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Pore filling before finish (Read 1525 times)
Dale Schroeder
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Pore filling before finish
Sep 7th, 2005 at 6:25pm
 
This may have been posted before but I couldn't find it.  Here's my situation.  I'm going to spray finish my lastest ukulele with a waterbase laquer (Stew-macs "color tone").    My body is koa, top is spruce and neck is mahanogy.  On my last ukulele I sealed with quick drying epoxy, (spread on with a credit card) which I had a hard time spreading and controlling.  Although it looked pretty good when I was done, I don't really want to do that again.  What do you more experienced builders recommend for a sealer?

Mahalo
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rcelley
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Re: Pore filling before finish
Reply #1 - Sep 8th, 2005 at 9:19am
 
I think the key to grain filling is to go by the rule of "a little goes a long way" and to wipe it off after no more than ten minutes of setting up time. I think epoxy is good but the credit card is probably not the best thing for spreading it. If you think that worked well you could try covering a smaller area with less glue and using a single edge razor blade to spread. The other rule of thumb is probably to go in knowing you must grain fill twice AT LEAST to get a really good fill. Finish is what people see. Heck, finish is what you'll see. Don't rush it. Here is a schedule that is probably pretty average to ensure a good finish using a lacqer.
1. fill the grain. (if you are staining at all do it here)
2. wipe with naptha, sand back to level and wash coat twice.
3. Sand back to level, naptha and fill again.
4. repeat step 2.
5. naptha, sand back to level, naptha (you are seeing a naptha wiping pattern developing) and apply three coats of L.
6. wet sand to level with 800 grit, naptha, three more coats of L, if you really want to get intense you can lightly wet sand betwee each of these last coats.
7. If there were no sand throughs at step 6 leveling you may want to stop coating here, if there were any probs or doubts then lightly wet sand with 800 again, naptha, and put on two more coats.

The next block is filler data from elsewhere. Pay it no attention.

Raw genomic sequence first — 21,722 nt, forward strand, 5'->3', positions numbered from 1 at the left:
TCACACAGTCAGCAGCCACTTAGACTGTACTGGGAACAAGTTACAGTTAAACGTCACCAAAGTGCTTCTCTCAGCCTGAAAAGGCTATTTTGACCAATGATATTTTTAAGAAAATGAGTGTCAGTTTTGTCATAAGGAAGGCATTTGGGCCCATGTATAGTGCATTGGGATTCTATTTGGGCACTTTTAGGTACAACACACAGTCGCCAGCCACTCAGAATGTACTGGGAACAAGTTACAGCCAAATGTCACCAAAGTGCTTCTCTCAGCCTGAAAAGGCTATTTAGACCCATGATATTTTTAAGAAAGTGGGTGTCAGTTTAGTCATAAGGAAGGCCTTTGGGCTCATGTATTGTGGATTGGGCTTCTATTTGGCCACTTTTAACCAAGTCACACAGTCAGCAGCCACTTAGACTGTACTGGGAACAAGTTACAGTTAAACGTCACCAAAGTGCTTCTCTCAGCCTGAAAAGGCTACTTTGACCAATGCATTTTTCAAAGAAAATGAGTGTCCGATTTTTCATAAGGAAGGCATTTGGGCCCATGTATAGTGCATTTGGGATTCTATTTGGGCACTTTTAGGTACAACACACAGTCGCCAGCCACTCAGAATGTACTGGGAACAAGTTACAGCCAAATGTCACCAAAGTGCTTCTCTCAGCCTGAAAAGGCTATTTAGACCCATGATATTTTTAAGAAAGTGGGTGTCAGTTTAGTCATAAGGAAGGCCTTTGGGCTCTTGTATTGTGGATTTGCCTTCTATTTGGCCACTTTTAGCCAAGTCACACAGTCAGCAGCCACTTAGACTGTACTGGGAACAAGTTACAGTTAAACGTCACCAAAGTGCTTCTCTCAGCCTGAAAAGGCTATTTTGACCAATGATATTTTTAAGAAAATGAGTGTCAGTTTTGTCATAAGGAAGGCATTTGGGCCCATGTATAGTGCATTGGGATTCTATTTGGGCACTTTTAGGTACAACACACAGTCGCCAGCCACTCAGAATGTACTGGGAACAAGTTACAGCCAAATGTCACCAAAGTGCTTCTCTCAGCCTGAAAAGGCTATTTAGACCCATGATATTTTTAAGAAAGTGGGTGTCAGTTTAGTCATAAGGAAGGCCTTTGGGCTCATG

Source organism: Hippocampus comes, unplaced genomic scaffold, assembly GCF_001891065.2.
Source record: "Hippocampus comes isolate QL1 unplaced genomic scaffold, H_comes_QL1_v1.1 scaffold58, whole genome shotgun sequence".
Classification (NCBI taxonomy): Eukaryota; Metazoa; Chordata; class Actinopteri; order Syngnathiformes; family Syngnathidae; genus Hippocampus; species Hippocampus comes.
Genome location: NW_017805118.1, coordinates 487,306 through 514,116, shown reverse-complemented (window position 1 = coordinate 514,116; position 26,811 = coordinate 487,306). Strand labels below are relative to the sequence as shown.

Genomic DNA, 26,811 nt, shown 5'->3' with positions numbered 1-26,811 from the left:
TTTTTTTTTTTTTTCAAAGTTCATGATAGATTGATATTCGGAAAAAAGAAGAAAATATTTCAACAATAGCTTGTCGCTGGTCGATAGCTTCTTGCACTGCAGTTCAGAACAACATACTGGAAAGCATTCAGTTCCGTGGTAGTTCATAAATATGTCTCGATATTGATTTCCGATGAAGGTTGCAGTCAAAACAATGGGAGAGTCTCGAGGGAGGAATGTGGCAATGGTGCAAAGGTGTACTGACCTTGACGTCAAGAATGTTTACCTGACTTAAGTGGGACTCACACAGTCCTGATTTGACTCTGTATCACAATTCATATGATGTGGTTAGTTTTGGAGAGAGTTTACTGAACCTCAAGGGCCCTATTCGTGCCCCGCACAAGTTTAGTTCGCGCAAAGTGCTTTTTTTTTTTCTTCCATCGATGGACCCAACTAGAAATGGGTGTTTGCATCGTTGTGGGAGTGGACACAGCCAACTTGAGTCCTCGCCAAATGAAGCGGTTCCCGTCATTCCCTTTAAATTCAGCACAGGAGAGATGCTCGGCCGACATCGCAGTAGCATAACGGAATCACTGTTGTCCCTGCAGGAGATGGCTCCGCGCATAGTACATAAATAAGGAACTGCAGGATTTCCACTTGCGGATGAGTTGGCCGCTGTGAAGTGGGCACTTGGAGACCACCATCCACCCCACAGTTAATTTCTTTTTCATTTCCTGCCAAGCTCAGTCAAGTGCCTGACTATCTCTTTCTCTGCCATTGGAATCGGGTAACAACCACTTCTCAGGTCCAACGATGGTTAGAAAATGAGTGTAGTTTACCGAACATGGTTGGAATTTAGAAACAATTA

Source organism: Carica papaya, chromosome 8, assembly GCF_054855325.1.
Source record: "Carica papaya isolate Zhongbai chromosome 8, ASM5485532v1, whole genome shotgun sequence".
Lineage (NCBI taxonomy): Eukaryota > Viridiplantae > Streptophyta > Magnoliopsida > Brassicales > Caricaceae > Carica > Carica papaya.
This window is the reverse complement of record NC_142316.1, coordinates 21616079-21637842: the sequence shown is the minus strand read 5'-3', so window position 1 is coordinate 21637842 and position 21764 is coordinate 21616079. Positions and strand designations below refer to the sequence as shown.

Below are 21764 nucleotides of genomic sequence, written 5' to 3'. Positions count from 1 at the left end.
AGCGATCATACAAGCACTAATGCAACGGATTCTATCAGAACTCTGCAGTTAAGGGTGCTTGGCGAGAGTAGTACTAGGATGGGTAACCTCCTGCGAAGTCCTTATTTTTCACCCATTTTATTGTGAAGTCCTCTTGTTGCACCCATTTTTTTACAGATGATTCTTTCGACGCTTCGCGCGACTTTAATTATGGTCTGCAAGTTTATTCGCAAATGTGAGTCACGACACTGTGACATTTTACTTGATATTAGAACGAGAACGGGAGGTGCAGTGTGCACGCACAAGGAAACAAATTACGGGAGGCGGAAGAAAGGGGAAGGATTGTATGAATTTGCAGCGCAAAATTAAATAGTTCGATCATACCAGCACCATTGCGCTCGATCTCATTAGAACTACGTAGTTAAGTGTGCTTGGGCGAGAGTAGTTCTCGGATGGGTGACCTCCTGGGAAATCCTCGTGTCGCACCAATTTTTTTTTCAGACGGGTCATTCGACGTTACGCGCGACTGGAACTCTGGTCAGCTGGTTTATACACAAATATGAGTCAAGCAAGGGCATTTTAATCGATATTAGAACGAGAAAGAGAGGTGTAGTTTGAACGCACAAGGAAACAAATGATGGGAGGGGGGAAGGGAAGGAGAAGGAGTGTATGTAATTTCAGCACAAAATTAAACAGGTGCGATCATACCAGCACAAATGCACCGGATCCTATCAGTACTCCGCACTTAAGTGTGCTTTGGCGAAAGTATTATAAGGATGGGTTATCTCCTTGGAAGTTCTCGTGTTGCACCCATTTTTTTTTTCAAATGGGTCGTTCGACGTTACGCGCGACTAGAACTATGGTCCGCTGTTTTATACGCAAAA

8. Hang it in some out of the way place for a couple of weeks. Two weeks for water based Lac and 4 weeks for nitrocellulose. Sorry, but these are minimum curing times no matter what the manufacturers directions say. (If they gave the real world curing times nobody would ever have used the products in the first place. "full chemical cure" is not enough). If you rush the curing you increase the chances of sand throughs during the wet sanding by an enormous amount. Patience here makes all the difference. (you could start the next uke construction while you wait!).
9. Wet sand with 800, 1000, 1200, 1500, 2000 and then buff with Finesse it II or some similar compound. Wipe on some Mequiers show car glaze and marvel at the depth! Wipe with naptha and change the water (or whatever) between each grit of wet sanding.

That's my short course(just one opinion among many), and also the reason lots of people use some sort of wipe on finishes like Tru-oil or tung oil or even danish oil. Lacquer looks amazing but it does take some labor and some time compared to other things.
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Rich Celley
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konacat
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Re: Pore filling before finish
Reply #2 - Sep 8th, 2005 at 2:29pm
 
Dale,

I was just visiting David Hurd’s web site and read something that may help. David said that while filling with epoxy he uses a heat gun and the hot air helps the epoxy flow and creates better pore penetration.  The information can be found on ukuleles.com under shop tips and finishing procedures.
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rcelley
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Because I like to say,
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central minnesota, USA
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Re: Pore filling before finish
Reply #3 - Sep 9th, 2005 at 6:06am
 
That's kind of a kool idea. I ran across a guy who does a lot of refinishing on electric guitar bods and he just spreads the filler with his fingers.

and why is it we think filled wood pores are aesthetically more desirable anyway...because we love doing things the hard way no matter what?! Undecided
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Rich Celley
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Dale Schroeder
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Maker of fine sawdust

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Seattle, WA
Gender: male
Re: Pore filling before finish
Reply #4 - Sep 20th, 2005 at 3:48pm
 
Thanks for the tips, guys.  I'll try the razor blade, it hasn't failed me on other critical proceedures yet!  And yes David Hurd's site is a must for uke builders.

Dale
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